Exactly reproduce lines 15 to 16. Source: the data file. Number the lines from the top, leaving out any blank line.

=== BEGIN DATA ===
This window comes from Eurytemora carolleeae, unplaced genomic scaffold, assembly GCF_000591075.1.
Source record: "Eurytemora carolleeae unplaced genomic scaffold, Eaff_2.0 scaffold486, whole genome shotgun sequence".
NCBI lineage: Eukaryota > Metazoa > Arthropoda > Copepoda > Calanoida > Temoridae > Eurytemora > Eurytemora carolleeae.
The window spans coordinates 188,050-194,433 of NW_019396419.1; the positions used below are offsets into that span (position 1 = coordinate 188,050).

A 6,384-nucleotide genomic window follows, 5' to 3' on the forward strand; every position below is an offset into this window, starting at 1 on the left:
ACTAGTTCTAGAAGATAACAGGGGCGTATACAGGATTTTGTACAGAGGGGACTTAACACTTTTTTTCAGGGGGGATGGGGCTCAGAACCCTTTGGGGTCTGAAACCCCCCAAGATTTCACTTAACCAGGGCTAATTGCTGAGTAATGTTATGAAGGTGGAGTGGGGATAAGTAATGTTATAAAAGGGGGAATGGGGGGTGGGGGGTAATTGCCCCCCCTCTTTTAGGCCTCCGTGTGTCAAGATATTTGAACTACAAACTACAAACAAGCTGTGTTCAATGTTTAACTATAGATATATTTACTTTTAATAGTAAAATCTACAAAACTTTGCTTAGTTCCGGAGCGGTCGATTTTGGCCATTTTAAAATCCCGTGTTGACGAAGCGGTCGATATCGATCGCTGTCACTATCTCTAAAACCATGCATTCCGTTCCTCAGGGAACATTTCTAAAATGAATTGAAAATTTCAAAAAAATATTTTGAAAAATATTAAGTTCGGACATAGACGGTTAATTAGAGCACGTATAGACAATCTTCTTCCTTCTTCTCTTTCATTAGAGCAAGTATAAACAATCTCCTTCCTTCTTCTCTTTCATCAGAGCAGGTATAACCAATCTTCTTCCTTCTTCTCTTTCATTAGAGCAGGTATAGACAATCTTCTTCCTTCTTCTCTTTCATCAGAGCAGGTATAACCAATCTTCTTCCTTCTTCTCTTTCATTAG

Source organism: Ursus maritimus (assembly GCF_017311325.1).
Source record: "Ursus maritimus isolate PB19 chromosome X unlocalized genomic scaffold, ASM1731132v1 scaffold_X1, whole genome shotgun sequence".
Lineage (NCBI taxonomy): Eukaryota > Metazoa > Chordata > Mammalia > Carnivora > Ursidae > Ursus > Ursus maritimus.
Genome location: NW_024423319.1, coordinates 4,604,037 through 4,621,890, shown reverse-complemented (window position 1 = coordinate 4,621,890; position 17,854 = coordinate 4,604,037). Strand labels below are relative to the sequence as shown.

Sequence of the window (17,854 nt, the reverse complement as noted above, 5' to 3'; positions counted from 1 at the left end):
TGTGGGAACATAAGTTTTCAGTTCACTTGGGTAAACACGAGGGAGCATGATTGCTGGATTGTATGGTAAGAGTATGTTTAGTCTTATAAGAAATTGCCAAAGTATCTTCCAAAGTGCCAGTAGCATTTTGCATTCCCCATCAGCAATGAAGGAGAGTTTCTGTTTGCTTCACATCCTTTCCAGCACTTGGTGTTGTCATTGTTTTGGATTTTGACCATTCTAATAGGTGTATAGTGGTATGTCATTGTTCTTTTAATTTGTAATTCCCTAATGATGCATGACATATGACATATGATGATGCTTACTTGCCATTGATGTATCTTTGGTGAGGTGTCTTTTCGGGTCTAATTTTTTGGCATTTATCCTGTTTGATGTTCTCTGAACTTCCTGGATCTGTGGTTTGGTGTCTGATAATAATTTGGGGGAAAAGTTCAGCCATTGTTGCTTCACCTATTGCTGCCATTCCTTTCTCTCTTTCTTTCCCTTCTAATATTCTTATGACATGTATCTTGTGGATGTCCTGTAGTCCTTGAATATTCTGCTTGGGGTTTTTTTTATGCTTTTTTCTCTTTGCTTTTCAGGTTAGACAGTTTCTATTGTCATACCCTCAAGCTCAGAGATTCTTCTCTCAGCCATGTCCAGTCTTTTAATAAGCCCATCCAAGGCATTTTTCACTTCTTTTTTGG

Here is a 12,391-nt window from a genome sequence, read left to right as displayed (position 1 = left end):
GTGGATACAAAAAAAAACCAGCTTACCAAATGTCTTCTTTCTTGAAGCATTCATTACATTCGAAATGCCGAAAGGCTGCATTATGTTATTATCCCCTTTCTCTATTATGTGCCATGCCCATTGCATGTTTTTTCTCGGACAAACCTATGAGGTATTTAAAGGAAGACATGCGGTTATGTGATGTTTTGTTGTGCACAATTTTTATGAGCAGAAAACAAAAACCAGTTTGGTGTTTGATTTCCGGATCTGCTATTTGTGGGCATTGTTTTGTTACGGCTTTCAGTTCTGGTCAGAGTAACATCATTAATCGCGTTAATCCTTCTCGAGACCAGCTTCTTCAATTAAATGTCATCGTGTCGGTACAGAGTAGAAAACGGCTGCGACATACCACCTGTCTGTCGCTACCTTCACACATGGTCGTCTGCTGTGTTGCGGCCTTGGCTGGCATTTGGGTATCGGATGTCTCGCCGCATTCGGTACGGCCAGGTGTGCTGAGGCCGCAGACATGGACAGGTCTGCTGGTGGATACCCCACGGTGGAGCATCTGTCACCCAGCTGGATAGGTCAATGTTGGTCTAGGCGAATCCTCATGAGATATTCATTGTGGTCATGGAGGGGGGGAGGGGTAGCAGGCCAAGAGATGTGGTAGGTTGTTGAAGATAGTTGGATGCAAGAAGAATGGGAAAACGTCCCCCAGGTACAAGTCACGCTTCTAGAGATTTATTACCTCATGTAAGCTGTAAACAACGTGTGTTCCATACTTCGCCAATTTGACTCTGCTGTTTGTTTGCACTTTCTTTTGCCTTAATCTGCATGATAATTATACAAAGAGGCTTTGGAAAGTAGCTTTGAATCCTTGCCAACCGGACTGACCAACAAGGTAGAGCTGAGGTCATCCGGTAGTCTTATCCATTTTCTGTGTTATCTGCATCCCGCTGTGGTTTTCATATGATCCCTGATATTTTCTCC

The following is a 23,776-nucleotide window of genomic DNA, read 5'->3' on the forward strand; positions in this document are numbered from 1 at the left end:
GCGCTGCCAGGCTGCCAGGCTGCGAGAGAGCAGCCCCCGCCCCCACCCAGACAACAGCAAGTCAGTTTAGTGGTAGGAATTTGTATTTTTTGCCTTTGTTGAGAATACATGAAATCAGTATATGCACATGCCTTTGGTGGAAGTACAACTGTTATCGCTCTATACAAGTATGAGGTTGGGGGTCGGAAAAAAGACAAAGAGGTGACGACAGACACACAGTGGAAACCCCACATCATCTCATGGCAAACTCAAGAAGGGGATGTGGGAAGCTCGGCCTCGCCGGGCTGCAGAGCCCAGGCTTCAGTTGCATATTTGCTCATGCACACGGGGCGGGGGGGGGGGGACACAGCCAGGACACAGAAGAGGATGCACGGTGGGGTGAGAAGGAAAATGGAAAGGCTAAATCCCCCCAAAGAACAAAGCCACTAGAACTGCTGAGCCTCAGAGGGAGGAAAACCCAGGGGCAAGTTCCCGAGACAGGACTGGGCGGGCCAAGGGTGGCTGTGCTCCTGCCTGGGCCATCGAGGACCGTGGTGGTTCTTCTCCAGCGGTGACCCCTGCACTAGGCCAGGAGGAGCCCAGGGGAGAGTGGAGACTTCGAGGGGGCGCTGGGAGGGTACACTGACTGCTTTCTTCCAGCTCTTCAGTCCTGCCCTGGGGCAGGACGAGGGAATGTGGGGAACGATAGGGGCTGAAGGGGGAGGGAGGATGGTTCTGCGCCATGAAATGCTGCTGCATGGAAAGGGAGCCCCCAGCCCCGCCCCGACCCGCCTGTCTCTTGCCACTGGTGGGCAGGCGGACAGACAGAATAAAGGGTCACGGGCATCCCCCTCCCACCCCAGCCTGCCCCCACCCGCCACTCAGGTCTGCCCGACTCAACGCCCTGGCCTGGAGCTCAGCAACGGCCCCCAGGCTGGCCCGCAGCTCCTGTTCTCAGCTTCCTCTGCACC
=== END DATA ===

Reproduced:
The following is a 23,776-nucleotide window of genomic DNA, read 5'->3' on the forward strand; positions in this document are numbered from 1 at the left end:
GCGCTGCCAGGCTGCCAGGCTGCGAGAGAGCAGCCCCCGCCCCCACCCAGACAACAGCAAGTCAGTTTAGTGGTAGGAATTTGTATTTTTTGCCTTTGTTGAGAATACATGAAATCAGTATATGCACATGCCTTTGGTGGAAGTACAACTGTTATCGCTCTATACAAGTATGAGGTTGGGGGTCGGAAAAAAGACAAAGAGGTGACGACAGACACACAGTGGAAACCCCACATCATCTCATGGCAAACTCAAGAAGGGGATGTGGGAAGCTCGGCCTCGCCGGGCTGCAGAGCCCAGGCTTCAGTTGCATATTTGCTCATGCACACGGGGCGGGGGGGGGGGGACACAGCCAGGACACAGAAGAGGATGCACGGTGGGGTGAGAAGGAAAATGGAAAGGCTAAATCCCCCCAAAGAACAAAGCCACTAGAACTGCTGAGCCTCAGAGGGAGGAAAACCCAGGGGCAAGTTCCCGAGACAGGACTGGGCGGGCCAAGGGTGGCTGTGCTCCTGCCTGGGCCATCGAGGACCGTGGTGGTTCTTCTCCAGCGGTGACCCCTGCACTAGGCCAGGAGGAGCCCAGGGGAGAGTGGAGACTTCGAGGGGGCGCTGGGAGGGTACACTGACTGCTTTCTTCCAGCTCTTCAGTCCTGCCCTGGGGCAGGACGAGGGAATGTGGGGAACGATAGGGGCTGAAGGGGGAGGGAGGATGGTTCTGCGCCATGAAATGCTGCTGCATGGAAAGGGAGCCCCCAGCCCCGCCCCGACCCGCCTGTCTCTTGCCACTGGTGGGCAGGCGGACAGACAGAATAAAGGGTCACGGGCATCCCCCTCCCACCCCAGCCTGCCCCCACCCGCCACTCAGGTCTGCCCGACTCAACGCCCTGGCCTGGAGCTCAGCAACGGCCCCCAGGCTGGCCCGCAGCTCCTGTTCTCAGCTTCCTCTGCACC